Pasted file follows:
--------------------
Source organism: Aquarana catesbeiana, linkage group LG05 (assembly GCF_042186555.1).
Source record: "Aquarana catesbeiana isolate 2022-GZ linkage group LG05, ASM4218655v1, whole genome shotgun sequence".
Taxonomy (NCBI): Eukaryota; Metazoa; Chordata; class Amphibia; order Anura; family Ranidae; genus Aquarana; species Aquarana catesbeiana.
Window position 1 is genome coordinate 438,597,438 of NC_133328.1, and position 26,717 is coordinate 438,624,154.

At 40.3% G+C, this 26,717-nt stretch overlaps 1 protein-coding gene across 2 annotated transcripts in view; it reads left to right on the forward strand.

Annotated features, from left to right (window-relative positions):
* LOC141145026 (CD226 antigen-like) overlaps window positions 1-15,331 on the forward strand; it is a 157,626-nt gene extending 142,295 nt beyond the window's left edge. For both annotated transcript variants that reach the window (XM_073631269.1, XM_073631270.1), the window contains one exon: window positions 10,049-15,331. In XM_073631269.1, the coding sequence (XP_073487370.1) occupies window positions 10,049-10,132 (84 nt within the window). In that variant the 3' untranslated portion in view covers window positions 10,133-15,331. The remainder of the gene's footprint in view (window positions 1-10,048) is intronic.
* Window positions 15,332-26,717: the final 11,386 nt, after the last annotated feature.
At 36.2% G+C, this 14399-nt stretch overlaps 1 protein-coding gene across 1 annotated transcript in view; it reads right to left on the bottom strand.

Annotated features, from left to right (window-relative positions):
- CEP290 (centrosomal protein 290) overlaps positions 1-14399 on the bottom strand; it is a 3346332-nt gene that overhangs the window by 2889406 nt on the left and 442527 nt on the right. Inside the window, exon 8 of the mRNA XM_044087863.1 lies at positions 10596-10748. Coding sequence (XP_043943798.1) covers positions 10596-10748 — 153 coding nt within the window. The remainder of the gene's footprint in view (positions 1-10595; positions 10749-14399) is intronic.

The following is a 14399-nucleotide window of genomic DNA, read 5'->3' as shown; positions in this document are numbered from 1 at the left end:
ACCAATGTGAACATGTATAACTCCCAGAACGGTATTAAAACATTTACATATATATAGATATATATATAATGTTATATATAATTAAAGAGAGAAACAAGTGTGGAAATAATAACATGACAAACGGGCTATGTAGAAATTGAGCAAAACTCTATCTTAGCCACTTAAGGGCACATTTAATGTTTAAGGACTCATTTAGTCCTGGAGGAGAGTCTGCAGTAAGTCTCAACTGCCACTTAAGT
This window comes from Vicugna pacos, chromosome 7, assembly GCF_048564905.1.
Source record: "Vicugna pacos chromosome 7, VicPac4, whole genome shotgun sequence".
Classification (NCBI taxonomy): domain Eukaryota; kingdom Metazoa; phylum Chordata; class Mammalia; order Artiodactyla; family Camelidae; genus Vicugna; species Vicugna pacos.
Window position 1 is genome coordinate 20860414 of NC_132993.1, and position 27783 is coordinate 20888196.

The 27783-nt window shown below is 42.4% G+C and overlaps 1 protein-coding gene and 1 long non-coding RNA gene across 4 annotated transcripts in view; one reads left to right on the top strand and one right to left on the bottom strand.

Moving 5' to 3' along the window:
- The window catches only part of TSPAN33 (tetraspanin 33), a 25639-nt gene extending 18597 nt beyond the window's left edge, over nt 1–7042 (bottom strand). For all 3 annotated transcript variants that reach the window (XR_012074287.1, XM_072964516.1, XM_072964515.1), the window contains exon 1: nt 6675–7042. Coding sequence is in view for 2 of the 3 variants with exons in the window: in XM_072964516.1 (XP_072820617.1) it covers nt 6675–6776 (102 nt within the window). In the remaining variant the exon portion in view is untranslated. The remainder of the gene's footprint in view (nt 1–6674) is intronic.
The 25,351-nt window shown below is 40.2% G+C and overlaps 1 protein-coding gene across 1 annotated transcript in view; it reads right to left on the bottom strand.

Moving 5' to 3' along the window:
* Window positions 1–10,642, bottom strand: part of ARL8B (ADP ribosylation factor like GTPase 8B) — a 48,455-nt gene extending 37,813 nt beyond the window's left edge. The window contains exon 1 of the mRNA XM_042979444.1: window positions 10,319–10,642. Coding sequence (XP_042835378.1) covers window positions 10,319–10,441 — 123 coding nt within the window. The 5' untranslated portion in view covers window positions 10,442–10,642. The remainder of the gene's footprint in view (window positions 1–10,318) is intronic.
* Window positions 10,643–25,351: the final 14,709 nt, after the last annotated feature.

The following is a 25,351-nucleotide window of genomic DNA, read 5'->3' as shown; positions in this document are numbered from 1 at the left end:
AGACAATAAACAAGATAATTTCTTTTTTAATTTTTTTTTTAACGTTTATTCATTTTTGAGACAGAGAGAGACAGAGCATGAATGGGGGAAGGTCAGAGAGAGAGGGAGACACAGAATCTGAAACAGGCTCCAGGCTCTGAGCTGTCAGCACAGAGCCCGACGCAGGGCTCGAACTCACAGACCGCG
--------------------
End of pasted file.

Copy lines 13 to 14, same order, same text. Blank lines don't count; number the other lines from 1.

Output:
ACCAATGTGAACATGTATAACTCCCAGAACGGTATTAAAACATTTACATATATATAGATATATATATAATGTTATATATAATTAAAGAGAGAAACAAGTGTGGAAATAATAACATGACAAACGGGCTATGTAGAAATTGAGCAAAACTCTATCTTAGCCACTTAAGGGCACATTTAATGTTTAAGGACTCATTTAGTCCTGGAGGAGAGTCTGCAGTAAGTCTCAACTGCCACTTAAGT
This window comes from Vicugna pacos, chromosome 7, assembly GCF_048564905.1.